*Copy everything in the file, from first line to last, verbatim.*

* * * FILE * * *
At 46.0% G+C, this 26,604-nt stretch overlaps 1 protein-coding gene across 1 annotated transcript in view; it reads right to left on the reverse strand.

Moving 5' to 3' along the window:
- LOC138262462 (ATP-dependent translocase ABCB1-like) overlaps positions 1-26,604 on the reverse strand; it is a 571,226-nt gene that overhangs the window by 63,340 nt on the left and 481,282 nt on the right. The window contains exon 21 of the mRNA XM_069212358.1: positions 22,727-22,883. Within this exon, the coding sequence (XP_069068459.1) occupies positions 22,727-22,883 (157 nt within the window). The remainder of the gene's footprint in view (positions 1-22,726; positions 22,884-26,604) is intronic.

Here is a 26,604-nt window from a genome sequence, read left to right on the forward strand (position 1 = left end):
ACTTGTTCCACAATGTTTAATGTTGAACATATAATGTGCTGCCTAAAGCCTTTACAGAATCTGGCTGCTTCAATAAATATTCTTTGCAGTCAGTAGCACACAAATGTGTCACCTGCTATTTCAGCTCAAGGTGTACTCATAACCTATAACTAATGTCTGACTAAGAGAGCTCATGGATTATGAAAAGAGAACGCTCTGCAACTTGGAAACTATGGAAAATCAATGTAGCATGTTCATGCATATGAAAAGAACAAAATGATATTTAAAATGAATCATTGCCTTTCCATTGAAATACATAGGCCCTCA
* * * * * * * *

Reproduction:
At 46.0% G+C, this 26,604-nt stretch overlaps 1 protein-coding gene across 1 annotated transcript in view; it reads right to left on the reverse strand.

Moving 5' to 3' along the window:
- LOC138262462 (ATP-dependent translocase ABCB1-like) overlaps positions 1-26,604 on the reverse strand; it is a 571,226-nt gene that overhangs the window by 63,340 nt on the left and 481,282 nt on the right. The window contains exon 21 of the mRNA XM_069212358.1: positions 22,727-22,883. Within this exon, the coding sequence (XP_069068459.1) occupies positions 22,727-22,883 (157 nt within the window). The remainder of the gene's footprint in view (positions 1-22,726; positions 22,884-26,604) is intronic.

Here is a 26,604-nt window from a genome sequence, read left to right on the forward strand (position 1 = left end):
ACTTGTTCCACAATGTTTAATGTTGAACATATAATGTGCTGCCTAAAGCCTTTACAGAATCTGGCTGCTTCAATAAATATTCTTTGCAGTCAGTAGCACACAAATGTGTCACCTGCTATTTCAGCTCAAGGTGTACTCATAACCTATAACTAATGTCTGACTAAGAGAGCTCATGGATTATGAAAAGAGAACGCTCTGCAACTTGGAAACTATGGAAAATCAATGTAGCATGTTCATGCATATGAAAAGAACAAAATGATATTTAAAATGAATCATTGCCTTTCCATTGAAATACATAGGCCCTCA